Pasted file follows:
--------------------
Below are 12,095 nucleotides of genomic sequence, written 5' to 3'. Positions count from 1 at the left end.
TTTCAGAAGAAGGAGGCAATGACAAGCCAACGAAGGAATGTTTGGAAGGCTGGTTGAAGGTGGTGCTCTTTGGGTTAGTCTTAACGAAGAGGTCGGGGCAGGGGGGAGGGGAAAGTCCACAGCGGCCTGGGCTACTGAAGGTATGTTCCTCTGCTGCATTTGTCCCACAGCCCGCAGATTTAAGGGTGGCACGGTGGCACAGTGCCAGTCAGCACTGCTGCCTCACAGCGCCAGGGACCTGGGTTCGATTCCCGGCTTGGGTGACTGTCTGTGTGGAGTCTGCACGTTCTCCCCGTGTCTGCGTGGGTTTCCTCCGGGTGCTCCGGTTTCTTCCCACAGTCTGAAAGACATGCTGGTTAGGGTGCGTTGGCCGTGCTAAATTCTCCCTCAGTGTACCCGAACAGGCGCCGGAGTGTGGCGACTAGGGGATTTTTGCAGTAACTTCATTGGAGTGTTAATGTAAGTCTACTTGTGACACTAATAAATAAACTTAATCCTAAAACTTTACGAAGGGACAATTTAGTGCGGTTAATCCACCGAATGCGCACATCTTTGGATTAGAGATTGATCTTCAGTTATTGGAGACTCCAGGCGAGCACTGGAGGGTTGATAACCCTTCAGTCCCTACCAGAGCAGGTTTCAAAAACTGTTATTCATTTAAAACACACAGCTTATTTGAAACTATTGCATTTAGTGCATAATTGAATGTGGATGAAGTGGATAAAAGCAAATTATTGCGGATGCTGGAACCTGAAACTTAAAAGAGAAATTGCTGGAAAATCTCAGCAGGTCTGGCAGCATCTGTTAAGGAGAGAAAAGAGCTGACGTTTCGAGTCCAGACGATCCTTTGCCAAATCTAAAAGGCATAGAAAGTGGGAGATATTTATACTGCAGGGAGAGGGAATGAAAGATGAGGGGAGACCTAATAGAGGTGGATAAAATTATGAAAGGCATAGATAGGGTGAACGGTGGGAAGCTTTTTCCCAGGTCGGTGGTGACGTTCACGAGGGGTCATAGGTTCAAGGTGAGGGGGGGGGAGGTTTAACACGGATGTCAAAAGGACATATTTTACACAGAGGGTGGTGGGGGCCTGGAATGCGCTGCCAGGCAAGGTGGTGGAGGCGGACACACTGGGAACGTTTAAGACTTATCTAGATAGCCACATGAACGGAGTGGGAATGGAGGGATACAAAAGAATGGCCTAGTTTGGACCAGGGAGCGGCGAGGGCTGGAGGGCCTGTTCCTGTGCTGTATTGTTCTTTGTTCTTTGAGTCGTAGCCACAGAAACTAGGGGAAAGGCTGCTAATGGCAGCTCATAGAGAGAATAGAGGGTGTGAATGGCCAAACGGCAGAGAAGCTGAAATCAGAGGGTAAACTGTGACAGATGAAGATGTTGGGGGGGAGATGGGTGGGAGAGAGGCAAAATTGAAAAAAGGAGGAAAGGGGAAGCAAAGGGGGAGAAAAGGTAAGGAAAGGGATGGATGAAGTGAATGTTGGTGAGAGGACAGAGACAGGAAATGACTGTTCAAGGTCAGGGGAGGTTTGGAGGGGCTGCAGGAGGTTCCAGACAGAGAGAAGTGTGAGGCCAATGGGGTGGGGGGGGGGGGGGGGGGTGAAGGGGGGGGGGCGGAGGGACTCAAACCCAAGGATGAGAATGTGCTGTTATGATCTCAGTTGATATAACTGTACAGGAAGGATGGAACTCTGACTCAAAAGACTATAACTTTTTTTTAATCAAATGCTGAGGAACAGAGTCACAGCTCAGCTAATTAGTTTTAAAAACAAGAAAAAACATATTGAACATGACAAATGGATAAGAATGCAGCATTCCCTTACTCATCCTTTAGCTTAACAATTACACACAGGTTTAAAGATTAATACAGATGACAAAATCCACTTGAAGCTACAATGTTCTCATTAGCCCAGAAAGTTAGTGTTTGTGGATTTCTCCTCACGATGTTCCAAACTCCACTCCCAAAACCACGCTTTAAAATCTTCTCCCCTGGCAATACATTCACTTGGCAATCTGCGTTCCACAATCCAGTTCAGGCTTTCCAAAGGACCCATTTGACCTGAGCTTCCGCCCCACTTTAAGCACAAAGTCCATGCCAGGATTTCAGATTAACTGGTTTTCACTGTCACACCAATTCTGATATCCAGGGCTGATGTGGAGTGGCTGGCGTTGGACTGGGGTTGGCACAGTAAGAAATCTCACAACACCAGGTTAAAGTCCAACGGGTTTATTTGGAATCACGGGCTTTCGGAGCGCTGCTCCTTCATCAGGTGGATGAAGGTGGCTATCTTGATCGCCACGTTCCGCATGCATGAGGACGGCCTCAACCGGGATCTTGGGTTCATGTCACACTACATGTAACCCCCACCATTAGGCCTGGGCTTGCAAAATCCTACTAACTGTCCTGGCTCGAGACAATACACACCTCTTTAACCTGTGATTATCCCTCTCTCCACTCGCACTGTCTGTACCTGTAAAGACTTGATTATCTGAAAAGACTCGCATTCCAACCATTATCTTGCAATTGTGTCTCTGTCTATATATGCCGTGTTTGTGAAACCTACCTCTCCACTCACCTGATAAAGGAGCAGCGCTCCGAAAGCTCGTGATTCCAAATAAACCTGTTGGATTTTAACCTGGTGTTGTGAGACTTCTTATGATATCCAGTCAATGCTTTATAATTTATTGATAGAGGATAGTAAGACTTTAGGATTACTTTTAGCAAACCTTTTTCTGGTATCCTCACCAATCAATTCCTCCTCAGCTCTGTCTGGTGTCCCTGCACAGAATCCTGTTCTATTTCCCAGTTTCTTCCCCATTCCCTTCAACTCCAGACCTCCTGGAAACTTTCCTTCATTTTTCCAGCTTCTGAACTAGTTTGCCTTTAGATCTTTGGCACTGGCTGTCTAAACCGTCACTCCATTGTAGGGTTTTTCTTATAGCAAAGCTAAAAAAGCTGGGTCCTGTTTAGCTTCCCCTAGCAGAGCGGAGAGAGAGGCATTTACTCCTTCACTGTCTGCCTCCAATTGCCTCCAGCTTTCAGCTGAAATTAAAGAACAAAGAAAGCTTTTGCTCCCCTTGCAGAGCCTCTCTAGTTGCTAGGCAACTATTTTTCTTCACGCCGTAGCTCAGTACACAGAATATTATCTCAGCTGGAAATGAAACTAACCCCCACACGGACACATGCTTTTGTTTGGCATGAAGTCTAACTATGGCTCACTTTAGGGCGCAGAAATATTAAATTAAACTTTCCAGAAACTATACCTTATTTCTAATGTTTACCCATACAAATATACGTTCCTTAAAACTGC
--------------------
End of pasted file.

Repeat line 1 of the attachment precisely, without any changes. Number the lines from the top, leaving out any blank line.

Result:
Below are 12,095 nucleotides of genomic sequence, written 5' to 3'. Positions count from 1 at the left end.